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instanceof and interfaces  RSS feed

 
David Fishman
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Hi there,
This is my first post, and first off just wanted to say I was very glad to find this forum - great job !
I am reading Mughal and Rasmussen's "A programmer's Guide to Java Cert", and according to their phrasing the compile-time check of the instanceof operator "... determines whether a reference of <source type> and a reference of <destination type> can denote objects of a reference type that is a common subtype of both <source type> and <destination type> in the type hierarchy".
They go on to give an example where the compiler will complain if you try to apply instanceof using one of their created classes and String (for example), which I understand.
What I don't understand is the following, which is my own little variation on one of their practice questions

From all the type hirarchy diagrams I've seen in the text, I would say that interfaces I and J are on two different branches of the type hierarchy (interfaces being described as supertypes which can be assigned references of subtypes etc), as is class E. So I expected the above not to pass the compiler, but instead it did and showed "FalseJ" and "FalseE" when run.
Am I missing something here, or is their explanation incomplete ? Apparently interfaces are treated differently than named classes but I couldn't find any qualifications regarding this.
Thanks !
 
Dirk Schreckmann
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Welcome to JavaRanch, David!
The Java compiler doesn't concern itself with evaluating the resulting value of an instanceof comparison. The compiler just makes sure that an object reference is on the left, and a data type is on the right of the operator.
It's at run time that the value of this comparison is determined, and both of your examples should evaluate to false, as you've noted.
I'm not exactly sure what you mean by the "compiler will complain if you try to apply instanceof using one of their created classes and String". If you mean that, if a reference of some custom data type is checked with instanceof to determine if it's a String, then I seriously doubt that the compiler will complain. This evaluation should occur at run time.
Is anything becoming clearer?
[ December 31, 2003: Message edited by: Dirk Schreckmann ]
 
Ernest Friedman-Hill
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The compiler actually will complain if the instanceof can't possibly succeed. For example,

will give a compiler error, since x can't possibly contain anything that can be cast to a String, since String is a final class.
Now, with interfaces, the compiler isn't so sure of itself. In your example below, "x instanceof J" is legal because while I's formal type is I, x could be pointing to an instance of some class that implements both I and J (as Dirk says, the compiler doesn't look at the actual value of x at compile time, only the static type of the variable.)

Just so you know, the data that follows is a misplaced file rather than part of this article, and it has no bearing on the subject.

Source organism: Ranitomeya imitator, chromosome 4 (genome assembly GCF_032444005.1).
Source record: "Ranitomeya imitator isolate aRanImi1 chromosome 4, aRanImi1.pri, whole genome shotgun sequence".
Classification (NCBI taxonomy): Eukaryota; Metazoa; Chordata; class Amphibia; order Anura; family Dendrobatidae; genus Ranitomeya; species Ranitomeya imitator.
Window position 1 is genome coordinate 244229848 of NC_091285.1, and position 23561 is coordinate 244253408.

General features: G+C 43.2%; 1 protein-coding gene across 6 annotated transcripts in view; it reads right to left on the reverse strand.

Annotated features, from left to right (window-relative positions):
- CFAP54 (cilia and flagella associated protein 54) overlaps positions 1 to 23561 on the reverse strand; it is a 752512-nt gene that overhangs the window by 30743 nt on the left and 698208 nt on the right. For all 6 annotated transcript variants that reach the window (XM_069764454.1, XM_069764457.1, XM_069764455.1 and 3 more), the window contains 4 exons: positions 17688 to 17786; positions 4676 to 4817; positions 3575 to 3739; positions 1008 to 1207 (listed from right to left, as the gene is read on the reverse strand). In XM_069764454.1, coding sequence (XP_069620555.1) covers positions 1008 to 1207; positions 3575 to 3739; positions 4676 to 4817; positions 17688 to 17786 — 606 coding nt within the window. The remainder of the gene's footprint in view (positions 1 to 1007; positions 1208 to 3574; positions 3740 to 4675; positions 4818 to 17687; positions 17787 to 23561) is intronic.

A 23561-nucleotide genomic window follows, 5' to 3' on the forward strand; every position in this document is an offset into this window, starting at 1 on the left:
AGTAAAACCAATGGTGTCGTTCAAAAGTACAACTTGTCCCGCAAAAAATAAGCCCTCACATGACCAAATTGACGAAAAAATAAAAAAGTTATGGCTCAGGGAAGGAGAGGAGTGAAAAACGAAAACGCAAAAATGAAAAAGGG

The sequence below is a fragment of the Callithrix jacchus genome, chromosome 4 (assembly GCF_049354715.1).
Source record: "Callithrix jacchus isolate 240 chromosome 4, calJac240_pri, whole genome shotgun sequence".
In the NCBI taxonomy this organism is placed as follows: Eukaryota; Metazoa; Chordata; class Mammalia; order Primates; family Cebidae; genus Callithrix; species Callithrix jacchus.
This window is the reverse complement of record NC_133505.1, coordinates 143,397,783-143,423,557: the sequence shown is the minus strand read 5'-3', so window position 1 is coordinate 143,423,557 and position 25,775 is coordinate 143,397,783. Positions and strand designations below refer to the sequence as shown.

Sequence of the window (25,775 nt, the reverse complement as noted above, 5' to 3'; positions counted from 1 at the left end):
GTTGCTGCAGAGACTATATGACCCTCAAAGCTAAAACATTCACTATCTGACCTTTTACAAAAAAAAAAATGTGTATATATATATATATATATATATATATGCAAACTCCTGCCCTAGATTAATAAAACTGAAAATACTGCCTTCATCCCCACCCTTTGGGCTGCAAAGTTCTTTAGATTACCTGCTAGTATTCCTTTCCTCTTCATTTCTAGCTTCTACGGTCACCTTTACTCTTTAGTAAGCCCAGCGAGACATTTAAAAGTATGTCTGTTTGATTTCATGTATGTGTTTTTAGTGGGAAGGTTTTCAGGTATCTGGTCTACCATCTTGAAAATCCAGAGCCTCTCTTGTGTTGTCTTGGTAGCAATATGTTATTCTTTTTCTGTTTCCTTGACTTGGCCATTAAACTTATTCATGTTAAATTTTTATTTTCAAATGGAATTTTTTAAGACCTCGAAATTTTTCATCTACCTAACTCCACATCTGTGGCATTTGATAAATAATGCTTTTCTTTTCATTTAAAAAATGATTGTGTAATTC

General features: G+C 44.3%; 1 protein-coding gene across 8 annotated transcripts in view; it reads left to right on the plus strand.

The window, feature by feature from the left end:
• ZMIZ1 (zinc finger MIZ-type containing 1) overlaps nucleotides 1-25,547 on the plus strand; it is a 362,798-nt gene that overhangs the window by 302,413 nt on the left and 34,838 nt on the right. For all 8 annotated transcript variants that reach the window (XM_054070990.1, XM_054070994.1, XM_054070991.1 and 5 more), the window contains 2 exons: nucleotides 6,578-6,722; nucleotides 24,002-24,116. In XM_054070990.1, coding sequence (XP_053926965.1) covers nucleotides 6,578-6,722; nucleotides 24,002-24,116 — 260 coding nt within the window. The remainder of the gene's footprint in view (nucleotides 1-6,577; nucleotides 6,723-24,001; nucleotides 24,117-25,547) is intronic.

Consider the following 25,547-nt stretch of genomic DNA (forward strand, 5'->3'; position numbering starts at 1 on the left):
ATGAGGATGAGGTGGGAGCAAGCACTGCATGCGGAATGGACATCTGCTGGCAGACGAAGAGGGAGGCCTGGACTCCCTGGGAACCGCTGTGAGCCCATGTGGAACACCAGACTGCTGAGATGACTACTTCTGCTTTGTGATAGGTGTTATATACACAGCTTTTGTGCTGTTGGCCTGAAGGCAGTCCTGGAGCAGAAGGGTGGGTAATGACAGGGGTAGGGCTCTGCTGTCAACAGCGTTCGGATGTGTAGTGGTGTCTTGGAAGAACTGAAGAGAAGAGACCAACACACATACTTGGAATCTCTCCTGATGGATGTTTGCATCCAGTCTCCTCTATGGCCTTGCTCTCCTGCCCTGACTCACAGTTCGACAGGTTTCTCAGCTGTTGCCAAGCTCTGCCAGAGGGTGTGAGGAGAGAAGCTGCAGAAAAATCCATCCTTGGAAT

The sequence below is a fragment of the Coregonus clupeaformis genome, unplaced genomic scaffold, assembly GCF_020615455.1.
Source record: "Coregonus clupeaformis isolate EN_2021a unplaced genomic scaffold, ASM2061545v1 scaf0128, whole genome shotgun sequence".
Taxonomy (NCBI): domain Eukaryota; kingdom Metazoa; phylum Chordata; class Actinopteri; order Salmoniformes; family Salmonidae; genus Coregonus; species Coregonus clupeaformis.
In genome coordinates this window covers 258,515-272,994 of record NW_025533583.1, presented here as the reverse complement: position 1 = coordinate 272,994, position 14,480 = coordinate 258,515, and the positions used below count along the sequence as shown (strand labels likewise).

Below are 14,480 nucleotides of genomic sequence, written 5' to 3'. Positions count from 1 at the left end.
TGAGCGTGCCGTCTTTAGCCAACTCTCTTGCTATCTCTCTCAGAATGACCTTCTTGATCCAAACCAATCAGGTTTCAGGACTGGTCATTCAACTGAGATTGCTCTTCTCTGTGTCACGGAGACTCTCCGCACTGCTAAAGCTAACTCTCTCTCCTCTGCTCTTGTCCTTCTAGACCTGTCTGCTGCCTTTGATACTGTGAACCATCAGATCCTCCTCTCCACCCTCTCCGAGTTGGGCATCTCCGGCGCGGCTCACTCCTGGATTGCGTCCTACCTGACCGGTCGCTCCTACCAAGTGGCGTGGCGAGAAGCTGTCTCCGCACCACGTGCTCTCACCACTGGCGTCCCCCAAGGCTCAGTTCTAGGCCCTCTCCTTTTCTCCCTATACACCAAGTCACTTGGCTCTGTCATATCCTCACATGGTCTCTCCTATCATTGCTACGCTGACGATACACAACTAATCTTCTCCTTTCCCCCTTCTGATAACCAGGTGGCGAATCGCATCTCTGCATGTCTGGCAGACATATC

Likewise, "x instanceof E" is legal, because x could point to an instance of some subclass of E that implemented I.
 
Dirk Schreckmann
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I am surprised, obviously. I use instanceof less than I use the bit shifting operators. I wouldn't have suspected that Java did that much for compile-time type checking.
 
David Fishman
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Dirk and Ernest - Thanks for your replies.
I guess I was confused by the fact that I could not see any existing connections with the interfaces given the classes in the code, and am also surprised to learn the compiler allows a potential type hierarchy to satisfy the instanceof.
My surprise might be more of a philosophical than a practical issue though, and in any case the explanation makes sense.
Thanks again !
 
Ernest Friedman-Hill
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and am also surprised to learn the compiler allows a potential type hierarchy to satisfy the instanceof.

If you think about it, that's the whole point of instanceof. There's no point in using it to answer questions the compiler can answer at compile time; it's only the unknown runtime possibilities that matter.
 
Thomas Paul
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interface I {}
interface J {}
class C implements I {}
class D implements J {}
class E {}
class F extends E implements I, J {}
Here is why the compiler can't say for sure that an object of type E does not implement I:
E e = new F();
if (e instanceof J) // evaluates to true
However, if class E is marked final then it can't have any children and your code will generate a compiler error!
 
David Fishman
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Thanks all - much clearer now.
 
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